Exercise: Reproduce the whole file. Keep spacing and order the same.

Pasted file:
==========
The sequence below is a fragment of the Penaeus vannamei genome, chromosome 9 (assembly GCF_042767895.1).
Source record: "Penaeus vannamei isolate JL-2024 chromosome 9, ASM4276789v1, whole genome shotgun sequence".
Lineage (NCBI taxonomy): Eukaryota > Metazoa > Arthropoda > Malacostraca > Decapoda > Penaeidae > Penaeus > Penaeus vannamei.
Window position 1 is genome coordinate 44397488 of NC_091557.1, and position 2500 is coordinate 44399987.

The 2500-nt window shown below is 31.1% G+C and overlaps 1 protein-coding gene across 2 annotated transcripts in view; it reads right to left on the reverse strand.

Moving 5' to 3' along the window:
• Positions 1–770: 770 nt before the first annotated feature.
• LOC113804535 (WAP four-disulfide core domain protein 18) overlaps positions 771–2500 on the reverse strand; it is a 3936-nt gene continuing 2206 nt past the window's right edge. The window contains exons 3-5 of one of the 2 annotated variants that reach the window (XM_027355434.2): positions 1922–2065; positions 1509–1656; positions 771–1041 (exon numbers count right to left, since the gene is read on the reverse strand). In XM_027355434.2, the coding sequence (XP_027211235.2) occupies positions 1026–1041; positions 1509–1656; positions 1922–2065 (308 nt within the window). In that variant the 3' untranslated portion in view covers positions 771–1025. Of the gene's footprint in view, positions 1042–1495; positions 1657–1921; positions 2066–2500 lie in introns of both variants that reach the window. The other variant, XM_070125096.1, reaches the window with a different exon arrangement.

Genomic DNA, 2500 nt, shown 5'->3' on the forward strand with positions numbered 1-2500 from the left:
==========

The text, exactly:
The sequence below is a fragment of the Penaeus vannamei genome, chromosome 9 (assembly GCF_042767895.1).
Source record: "Penaeus vannamei isolate JL-2024 chromosome 9, ASM4276789v1, whole genome shotgun sequence".
Lineage (NCBI taxonomy): Eukaryota > Metazoa > Arthropoda > Malacostraca > Decapoda > Penaeidae > Penaeus > Penaeus vannamei.
Window position 1 is genome coordinate 44397488 of NC_091557.1, and position 2500 is coordinate 44399987.

The 2500-nt window shown below is 31.1% G+C and overlaps 1 protein-coding gene across 2 annotated transcripts in view; it reads right to left on the reverse strand.

Moving 5' to 3' along the window:
• Positions 1–770: 770 nt before the first annotated feature.
• LOC113804535 (WAP four-disulfide core domain protein 18) overlaps positions 771–2500 on the reverse strand; it is a 3936-nt gene continuing 2206 nt past the window's right edge. The window contains exons 3-5 of one of the 2 annotated variants that reach the window (XM_027355434.2): positions 1922–2065; positions 1509–1656; positions 771–1041 (exon numbers count right to left, since the gene is read on the reverse strand). In XM_027355434.2, the coding sequence (XP_027211235.2) occupies positions 1026–1041; positions 1509–1656; positions 1922–2065 (308 nt within the window). In that variant the 3' untranslated portion in view covers positions 771–1025. Of the gene's footprint in view, positions 1042–1495; positions 1657–1921; positions 2066–2500 lie in introns of both variants that reach the window. The other variant, XM_070125096.1, reaches the window with a different exon arrangement.

Genomic DNA, 2500 nt, shown 5'->3' on the forward strand with positions numbered 1-2500 from the left: